an answer for Jonathan of the Green Party (Nov 7): “What does ‘share our surplus’ mean?”
Our surplus is the values that society generates synergistically. It’s the money we spend on the nature we use: on land sites, natural resources, EM spectrum, ecosystem services (assimilating pollutants). It’s also the money we pay to holders of government-granted privileges like corporate charters. We could share it by paying for the nature we use and privileges we hold to the public treasury then getting back a fair share of the recovered revenue. Used to be, owners did owe rent (“own” and “owe” used to be one word). And presently, some lucky residents do get back periodic dividends: Alaska’s oil dividend and Aspen Colorado’s housing assistance. Doing that, instead of subsidizing bads while taxing goods, is the essence of geonomics.
Jonathan: “Is local currency what you mean?”
Editor: It’s not. Community currency is a good reform, but every good reform pushes up site values. That makes land an even more tempting object of speculation. Now, any good will eventually do bad by widening the income gap – until you share land values.
shaped by reality. In the 1980′s, the Swedish government doubled its stock transfer tax. Tax receipts, however, rose only 15%, since traders simply fled to London exchanges. Fearing a further exodus, the Swedish government quickly rescinded the tax altogether. (The New York Times, April 20) That willingness to tax anything leads us astray. Pushing us astray is that unwillingness to pay what we owe: rent for land, our common heritage. Assuming land value is up for grabs, we speculate. We cap the property tax on both land and buildings and the rate at which assessments can go up; while real market values rise quicker, assessments can never catch up. Our stewards, the Bureau of Land Management, routinely sell and lease sites below market value, often to insiders, says the Government Accounting Office. Once we grasp that rent is ours to share, we’ll collect it all, rather than let it enrich a few, and quit taxing earnings, which do belong to the individual earner. That shift is geonomic policy.
an economic policy based on the earth’s natural patterns. Eco-systems self-regulate by using feedback loops to keep balance. Can economies do likewise? Why don’t they now produce efficiently and distribute fairly? The answers lie in the money we spend on the earth we use. To attain people/planet harmony, that financial flow from sites and resources must visit each of us. Our agent, government, must collect this natural rent via fees and disburse the collected revenue via dividends. And, it must forgo taxes on homes and earnings, and quit subsidies of either the needy or the greedy. As our steward, government must also collect Ecology Security Deposits, require Restoration Insurance, and auction off the occasional Emissions Permit. And that’s about it – were nature our model.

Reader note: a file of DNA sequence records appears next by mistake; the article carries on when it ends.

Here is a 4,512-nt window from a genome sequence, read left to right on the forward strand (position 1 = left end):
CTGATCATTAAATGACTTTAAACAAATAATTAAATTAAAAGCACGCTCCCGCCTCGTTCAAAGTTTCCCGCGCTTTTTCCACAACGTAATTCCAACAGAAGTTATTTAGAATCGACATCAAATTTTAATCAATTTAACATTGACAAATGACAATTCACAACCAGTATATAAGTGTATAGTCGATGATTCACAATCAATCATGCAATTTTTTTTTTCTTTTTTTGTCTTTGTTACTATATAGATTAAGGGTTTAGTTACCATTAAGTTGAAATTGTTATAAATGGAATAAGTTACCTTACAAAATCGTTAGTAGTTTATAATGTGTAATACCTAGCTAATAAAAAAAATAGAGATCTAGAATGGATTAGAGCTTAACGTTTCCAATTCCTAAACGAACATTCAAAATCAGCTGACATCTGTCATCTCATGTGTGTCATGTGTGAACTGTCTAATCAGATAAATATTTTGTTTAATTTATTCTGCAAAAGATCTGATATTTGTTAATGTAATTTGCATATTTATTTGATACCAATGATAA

the annoying habit of seeing the hand of land in almost all transactions. In geonomics we maintain the distinction between the items bearing exchange value that come into being via human effort — wealth — and those that don’t — land. Keeping this distinction in the forefront makes it obvious that speculating in land drives sprawl, that hoarding land retards Third World development, that borrowing to buy land plus buildings engorges banks, that much so-called “interest” is quasi-rent, that the cost of land inflates faster than the price of produced goods and services, that over half of corporate profit is from real estate (Urban Land Institute, 1999). Summing up these analyses, geonomists offer a Grand Unifying Theory, that the flow of rent pulls all other indicators in its wake. Geonomics differs from economics as chemistry from alchemy, as astronomy from astrology.
one of many words I coined over 20 years ago: geoism, geonomics, geonomy, geocracy, etc – neologisms that later others came up with, too. CNBC once had a Geonomics Show, and Middlebury College has a Geonomics Institute. If “economy” is literally “management of the household”, then geonomy is “management of the planet”. The kind of management I had in mind is not what CNBC was thinking – top-down. My geonomics is not hands-on, interfering, but hands-off, organic. It’d strive to align policy with natural processes, similar to what holistic healing does in medicine, what organic farming does in agriculture. Geonomics attends to two key components: One, the crucial stuff to track is fat – or profit, especially profits without production, such as rent, or all the money we spend on the nature we use. Society’s surplus is the sine qua non for growth, needed to counter death – not merely more, but sustainable development, more from less. Two, the basic process to respect is the feedback loop. These let nature maintain balance automatically and could do the same for markets, if we let them. Letting them would turn our economies, now our masters, into a geonomy, our servant, providing us with prosperity, eco-librium (to coin a term) and leisure, time off – a hostile environment for economan but a cradle for a loving and creative humanity.